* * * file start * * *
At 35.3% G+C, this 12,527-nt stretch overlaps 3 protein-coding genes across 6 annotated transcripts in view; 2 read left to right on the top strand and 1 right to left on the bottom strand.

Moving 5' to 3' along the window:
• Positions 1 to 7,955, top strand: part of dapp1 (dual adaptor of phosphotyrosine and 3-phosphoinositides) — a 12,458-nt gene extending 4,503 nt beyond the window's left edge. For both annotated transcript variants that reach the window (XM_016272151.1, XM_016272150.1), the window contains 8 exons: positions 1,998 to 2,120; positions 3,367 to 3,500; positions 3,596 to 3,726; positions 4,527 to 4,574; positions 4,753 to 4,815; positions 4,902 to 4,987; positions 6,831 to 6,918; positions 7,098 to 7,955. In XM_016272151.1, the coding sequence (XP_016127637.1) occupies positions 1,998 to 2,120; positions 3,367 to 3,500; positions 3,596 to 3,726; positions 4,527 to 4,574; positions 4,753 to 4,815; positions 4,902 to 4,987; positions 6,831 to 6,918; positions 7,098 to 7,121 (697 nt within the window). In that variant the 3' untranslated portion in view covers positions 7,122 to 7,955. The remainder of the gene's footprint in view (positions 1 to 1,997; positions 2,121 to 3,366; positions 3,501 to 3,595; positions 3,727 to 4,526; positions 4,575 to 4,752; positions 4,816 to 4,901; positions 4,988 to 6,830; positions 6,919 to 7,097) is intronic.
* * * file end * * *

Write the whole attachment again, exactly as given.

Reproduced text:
At 35.3% G+C, this 12,527-nt stretch overlaps 3 protein-coding genes across 6 annotated transcripts in view; 2 read left to right on the top strand and 1 right to left on the bottom strand.

Moving 5' to 3' along the window:
• Positions 1 to 7,955, top strand: part of dapp1 (dual adaptor of phosphotyrosine and 3-phosphoinositides) — a 12,458-nt gene extending 4,503 nt beyond the window's left edge. For both annotated transcript variants that reach the window (XM_016272151.1, XM_016272150.1), the window contains 8 exons: positions 1,998 to 2,120; positions 3,367 to 3,500; positions 3,596 to 3,726; positions 4,527 to 4,574; positions 4,753 to 4,815; positions 4,902 to 4,987; positions 6,831 to 6,918; positions 7,098 to 7,955. In XM_016272151.1, the coding sequence (XP_016127637.1) occupies positions 1,998 to 2,120; positions 3,367 to 3,500; positions 3,596 to 3,726; positions 4,527 to 4,574; positions 4,753 to 4,815; positions 4,902 to 4,987; positions 6,831 to 6,918; positions 7,098 to 7,121 (697 nt within the window). In that variant the 3' untranslated portion in view covers positions 7,122 to 7,955. The remainder of the gene's footprint in view (positions 1 to 1,997; positions 2,121 to 3,366; positions 3,501 to 3,595; positions 3,727 to 4,526; positions 4,575 to 4,752; positions 4,816 to 4,901; positions 4,988 to 6,830; positions 6,919 to 7,097) is intronic.